にほんブログ村 花・園芸ブログ エアープランツへ
Bromeliads of the Atlantic Forest
 - Nidularium by Elton M. C. Leme


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264 pages - 232 color & 48 B/W images

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This is Leme's fourth book on bromeliads, following Bromeliads in the Brazilian Wilderness (1993); Canistrum: Bromeliads of the Atlantic Forest (1997); and Canistropsis: Bromeliads of the Atlantic Forest (1998). This work largely on the genus Nidularium finishes the trilogy focussed on southeastern Brazilian bromeliad genera. The trilogy fulfills a unique position in bromeliad books. They are neither mere coffee-table books with copious fine photos, nor are they so scientific that they exclude the average reader. They form a set of very well bound, colorfully and well laid-out books written intelligently and with passion. They are unrivaled in bromeliad books for their coverage of the biology of a particular group. The book is divided into 11 chapters, several of which were composed by other authors:

1. The Genus Nidularium; 2. Key to the species and varieties of Nidularium; 3. Nidularium: species and varieties; 4. Doubtful and excluded taxa; 5. Hummingbird pollination of Nidularium and related genera (by M. Sazima, Buzato & I. Sazima); 6. Molecular data and the Bromeliaceae (by G. K. Brown); 7. Pollen fertility in the nidularioid complex: a preliminary study (by de Souza & Leme); 8. Supplement: Canistrum; 9. Supplement: Wittrockia; 10. Supplement: Neoregelia subgen. Longipetalopsis; and 11. Cladistic analyses in the nidularioid complex (G. K. Brown & Leme).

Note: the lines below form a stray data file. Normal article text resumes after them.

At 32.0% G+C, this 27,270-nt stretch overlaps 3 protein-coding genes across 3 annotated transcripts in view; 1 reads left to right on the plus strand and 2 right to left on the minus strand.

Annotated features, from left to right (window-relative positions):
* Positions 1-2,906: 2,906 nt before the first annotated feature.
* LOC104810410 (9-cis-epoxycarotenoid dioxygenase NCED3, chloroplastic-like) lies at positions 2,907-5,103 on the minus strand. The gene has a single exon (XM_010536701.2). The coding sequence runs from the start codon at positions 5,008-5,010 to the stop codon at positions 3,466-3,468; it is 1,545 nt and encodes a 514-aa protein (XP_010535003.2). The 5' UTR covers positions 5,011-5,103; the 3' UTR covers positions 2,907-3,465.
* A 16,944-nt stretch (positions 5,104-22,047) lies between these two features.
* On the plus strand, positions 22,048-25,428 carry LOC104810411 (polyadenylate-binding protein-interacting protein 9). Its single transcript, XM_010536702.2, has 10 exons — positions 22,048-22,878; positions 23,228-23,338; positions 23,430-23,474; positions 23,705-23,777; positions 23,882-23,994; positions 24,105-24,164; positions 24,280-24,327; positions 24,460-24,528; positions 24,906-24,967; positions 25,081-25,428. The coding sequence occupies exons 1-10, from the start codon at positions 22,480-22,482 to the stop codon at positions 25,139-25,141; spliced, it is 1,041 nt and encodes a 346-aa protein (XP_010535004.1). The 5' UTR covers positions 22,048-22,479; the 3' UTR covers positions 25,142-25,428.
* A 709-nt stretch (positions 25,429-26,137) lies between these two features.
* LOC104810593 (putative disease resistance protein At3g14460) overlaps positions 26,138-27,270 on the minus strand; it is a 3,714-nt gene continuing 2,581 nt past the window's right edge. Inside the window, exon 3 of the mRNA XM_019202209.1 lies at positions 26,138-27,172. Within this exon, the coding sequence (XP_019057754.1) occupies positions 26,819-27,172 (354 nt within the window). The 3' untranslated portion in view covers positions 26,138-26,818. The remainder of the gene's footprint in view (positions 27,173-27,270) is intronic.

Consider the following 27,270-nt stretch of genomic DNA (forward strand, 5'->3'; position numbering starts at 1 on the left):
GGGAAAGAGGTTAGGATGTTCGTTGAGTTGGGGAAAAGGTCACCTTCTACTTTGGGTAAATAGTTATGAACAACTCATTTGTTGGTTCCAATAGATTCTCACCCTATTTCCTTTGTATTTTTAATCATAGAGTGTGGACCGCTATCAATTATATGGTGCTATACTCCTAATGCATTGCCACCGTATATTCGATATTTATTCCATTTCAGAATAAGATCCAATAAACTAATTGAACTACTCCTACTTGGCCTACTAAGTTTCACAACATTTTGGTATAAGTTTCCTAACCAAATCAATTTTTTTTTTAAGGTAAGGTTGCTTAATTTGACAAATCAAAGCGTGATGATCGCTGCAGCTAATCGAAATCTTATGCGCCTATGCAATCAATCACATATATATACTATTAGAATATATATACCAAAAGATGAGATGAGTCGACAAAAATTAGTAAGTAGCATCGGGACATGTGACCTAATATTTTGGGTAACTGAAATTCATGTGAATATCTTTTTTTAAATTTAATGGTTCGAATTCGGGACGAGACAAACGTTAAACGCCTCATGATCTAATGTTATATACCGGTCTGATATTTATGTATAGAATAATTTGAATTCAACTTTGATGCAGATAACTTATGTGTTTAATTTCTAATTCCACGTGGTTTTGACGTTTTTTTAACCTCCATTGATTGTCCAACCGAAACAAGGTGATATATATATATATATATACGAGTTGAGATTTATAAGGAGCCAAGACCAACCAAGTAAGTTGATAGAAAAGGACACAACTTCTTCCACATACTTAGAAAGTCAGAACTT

Leme recognizes 45 species in Nidularium (each illustrated), divided into three complexes (the "Blue Complex" with 27 species, the "Red Complex" with 7 species, and the "White Complex" with 11 species. These complexes are furthermore divided into several natural 'sub complexes' each. A complete key to the species and varieties he recognizes is provided, and for each taxon, the taxonomic and/or nomenclatural synonymy, a full morphological description, citation of herbarium specimens examined, a discussion of its taxonomy and useful characteristics for identification, and distribution and habitat. With all these varied subjects, the nidularioid genera of the bromeliads may in fact be the best and most carefully studied groups in the family. All of Leme's books are strongly recommended for anyone interested in bromeliads, and should serve as a model for future books written on bromeliads.

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